I want to start by saying I have zero combat experience (thankfully) and that I have only played a handful of rules so my experience of suppression and what it means is based upon very limited exposure from various sources.
In my rules, suppression acts to make infantry less likely to do what you want them to.
So for example a squad of infantry that wants to ‘advance’ would normally need a 3+, to ‘take cover’ they would need a 1+, to attach bayonets and ‘assault’ the enemy, a 4+.
However if ‘shaken’ these numbers are modified, so that advance becomes 4+, take cover 2+ and assault 5+.
Being shaken makes things harder.
Units become shaken if they take fire but pass their saves.
It is figured that the fire either panics them, causes them to be hesitant, etc., hence the negative modifiers to their command rolls.
It can also be assumed if you wish, that infantry are hit but not killed, so shaken could mean that Steve was hit and the squad gets a shaken token and the associated -1, as they are busy kneeling on Steve to stop him bleeding out.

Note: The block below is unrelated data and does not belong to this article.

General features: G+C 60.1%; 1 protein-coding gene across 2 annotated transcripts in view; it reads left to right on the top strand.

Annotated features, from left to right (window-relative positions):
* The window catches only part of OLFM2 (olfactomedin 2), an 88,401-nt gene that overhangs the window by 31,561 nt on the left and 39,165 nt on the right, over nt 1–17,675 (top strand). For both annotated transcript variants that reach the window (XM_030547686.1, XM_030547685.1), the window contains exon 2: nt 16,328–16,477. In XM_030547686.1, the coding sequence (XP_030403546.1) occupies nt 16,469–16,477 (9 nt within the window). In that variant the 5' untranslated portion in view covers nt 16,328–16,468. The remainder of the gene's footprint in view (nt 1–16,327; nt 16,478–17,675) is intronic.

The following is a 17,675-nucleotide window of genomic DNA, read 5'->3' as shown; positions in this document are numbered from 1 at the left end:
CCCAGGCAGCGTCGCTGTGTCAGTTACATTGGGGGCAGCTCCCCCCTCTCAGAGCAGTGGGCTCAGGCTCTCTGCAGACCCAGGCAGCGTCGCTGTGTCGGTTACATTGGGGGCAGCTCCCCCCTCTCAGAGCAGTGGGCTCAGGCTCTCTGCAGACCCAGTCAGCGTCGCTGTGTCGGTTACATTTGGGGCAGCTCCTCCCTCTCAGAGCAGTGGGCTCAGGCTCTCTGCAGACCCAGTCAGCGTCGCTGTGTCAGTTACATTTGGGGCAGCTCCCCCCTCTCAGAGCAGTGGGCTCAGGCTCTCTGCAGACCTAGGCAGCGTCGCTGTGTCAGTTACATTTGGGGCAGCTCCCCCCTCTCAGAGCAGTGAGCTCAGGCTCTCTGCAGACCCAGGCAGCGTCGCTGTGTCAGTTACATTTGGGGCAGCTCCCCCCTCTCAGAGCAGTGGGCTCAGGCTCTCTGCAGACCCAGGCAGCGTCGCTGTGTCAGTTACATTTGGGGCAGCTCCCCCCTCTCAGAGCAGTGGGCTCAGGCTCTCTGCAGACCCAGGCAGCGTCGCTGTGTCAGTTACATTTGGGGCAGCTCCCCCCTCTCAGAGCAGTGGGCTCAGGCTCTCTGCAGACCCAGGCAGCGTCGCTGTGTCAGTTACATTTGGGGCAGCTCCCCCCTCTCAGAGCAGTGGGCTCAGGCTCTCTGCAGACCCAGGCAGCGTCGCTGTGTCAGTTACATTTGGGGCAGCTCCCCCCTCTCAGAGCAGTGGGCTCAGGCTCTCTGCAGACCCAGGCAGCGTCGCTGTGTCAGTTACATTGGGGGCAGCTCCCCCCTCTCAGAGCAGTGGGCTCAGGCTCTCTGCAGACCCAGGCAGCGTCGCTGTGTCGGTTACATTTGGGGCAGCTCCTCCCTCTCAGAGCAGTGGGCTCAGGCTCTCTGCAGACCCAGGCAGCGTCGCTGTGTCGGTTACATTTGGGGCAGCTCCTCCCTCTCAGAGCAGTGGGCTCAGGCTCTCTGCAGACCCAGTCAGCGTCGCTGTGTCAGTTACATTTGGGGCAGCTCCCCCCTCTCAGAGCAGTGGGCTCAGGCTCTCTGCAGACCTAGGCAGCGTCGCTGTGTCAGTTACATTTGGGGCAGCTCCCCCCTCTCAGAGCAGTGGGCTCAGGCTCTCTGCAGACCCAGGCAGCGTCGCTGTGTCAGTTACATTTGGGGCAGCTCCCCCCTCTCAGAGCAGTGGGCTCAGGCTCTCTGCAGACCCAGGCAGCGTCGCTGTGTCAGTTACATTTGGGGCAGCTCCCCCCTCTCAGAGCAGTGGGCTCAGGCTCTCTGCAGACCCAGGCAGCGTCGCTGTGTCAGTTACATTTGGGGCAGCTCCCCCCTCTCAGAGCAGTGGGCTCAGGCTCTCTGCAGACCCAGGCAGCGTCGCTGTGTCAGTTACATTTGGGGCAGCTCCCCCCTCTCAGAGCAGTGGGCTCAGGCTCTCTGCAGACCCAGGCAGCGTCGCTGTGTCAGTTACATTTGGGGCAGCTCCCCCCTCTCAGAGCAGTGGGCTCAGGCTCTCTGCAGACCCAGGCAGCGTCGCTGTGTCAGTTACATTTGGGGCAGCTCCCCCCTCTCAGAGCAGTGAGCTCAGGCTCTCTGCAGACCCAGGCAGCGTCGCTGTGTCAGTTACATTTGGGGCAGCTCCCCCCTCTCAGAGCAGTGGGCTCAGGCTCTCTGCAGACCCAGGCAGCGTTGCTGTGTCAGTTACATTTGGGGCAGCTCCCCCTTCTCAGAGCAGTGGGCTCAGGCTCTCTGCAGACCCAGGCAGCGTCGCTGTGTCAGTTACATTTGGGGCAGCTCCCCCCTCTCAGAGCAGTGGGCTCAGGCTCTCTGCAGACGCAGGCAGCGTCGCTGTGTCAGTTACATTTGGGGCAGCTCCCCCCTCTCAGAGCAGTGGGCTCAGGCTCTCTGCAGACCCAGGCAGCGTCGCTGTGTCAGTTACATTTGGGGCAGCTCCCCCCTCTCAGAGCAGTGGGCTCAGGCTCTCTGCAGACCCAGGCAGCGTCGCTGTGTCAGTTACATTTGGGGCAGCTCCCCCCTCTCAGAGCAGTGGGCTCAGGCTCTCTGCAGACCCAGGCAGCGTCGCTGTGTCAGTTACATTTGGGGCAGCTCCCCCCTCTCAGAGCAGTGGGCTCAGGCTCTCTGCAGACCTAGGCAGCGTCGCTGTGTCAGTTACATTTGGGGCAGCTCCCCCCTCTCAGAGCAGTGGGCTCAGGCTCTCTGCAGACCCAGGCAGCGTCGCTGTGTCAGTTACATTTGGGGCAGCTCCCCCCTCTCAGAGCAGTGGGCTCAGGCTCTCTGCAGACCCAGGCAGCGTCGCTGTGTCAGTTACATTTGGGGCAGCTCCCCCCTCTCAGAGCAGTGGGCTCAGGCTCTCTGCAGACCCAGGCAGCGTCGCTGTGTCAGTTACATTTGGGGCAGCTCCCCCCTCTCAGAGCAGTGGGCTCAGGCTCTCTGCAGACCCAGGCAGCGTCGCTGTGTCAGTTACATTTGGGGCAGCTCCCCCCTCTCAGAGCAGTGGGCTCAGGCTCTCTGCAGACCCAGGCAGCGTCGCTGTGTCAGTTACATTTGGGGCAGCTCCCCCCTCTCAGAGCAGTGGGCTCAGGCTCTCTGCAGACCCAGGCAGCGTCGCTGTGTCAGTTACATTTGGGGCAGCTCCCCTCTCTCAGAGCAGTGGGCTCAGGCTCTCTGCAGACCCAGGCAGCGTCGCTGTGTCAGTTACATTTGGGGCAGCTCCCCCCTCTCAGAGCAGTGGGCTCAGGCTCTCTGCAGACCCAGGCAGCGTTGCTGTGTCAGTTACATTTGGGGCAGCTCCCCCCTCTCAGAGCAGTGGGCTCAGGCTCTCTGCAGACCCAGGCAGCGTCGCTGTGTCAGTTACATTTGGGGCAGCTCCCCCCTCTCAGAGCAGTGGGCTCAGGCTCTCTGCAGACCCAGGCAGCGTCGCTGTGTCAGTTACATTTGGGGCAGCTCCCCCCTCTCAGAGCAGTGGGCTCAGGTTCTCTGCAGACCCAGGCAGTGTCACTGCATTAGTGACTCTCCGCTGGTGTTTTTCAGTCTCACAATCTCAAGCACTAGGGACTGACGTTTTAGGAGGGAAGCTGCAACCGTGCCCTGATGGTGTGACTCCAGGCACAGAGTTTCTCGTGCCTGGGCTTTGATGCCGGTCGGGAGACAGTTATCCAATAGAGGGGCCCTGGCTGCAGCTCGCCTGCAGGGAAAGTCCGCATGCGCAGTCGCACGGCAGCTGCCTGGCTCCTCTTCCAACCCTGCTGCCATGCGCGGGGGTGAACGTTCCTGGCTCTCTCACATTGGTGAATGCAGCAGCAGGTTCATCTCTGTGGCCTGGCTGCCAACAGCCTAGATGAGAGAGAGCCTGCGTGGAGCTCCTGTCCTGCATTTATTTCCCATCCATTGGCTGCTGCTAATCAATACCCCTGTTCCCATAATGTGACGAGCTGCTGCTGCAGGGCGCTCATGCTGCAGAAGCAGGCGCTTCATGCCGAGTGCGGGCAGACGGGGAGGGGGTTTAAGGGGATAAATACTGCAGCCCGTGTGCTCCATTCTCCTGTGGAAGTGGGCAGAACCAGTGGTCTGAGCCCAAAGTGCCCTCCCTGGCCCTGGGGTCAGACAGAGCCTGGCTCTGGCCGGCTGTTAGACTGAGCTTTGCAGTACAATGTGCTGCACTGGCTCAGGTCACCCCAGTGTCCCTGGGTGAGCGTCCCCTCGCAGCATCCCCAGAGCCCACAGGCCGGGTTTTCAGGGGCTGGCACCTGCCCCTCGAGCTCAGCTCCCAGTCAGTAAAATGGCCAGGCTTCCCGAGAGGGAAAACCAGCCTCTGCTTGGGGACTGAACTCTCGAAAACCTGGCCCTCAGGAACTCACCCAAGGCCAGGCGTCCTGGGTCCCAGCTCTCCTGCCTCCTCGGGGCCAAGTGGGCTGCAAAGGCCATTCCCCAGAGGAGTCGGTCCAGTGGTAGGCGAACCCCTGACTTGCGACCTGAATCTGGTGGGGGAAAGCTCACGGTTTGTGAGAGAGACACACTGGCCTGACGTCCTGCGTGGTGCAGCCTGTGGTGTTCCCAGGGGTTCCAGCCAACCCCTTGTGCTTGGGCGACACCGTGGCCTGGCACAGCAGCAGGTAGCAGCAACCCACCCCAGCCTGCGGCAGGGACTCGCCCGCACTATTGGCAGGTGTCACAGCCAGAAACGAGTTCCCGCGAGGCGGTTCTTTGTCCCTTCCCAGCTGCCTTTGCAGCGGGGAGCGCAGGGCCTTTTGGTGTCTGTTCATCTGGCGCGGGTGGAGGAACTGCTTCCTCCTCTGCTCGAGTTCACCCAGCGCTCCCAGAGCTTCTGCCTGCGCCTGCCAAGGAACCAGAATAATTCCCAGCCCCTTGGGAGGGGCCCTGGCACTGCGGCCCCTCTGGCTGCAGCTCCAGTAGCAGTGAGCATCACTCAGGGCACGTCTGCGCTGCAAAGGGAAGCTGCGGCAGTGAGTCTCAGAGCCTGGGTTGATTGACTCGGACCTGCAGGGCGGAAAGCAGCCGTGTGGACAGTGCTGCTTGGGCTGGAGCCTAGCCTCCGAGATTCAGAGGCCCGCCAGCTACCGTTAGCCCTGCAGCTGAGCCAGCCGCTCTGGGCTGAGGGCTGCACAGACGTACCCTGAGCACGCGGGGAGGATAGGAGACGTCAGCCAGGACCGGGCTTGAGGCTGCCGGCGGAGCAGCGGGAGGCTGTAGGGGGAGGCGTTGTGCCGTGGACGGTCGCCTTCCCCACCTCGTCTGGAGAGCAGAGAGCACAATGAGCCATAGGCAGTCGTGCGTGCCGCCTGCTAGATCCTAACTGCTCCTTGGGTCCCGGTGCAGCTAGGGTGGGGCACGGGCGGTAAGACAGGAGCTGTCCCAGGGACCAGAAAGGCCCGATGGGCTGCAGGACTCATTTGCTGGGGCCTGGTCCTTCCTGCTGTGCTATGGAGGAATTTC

Once a shaken squad loses a man, they also lose the shaken token.
Maybe Steve is now dead and not tying them up and they are free to act again?
Maybe they took cover and patched Steve up and are ok to go?
To lose the shaken marker they either have to lose a man or pass a command roll.
Passing command rolls depends on what order you give them.
Giving shaken troops the advance order would be 4+, giving them assault would be 5+, giving them take cover would be 2+.
So you can see that troops under fire are encouraged to be commanded in a way that would likely keep them safe.
The rules are very light and very abstract.
They are trying to balance what could happen, with what players want to happen, with a simple quick mechanic with quick play.
For me, this works…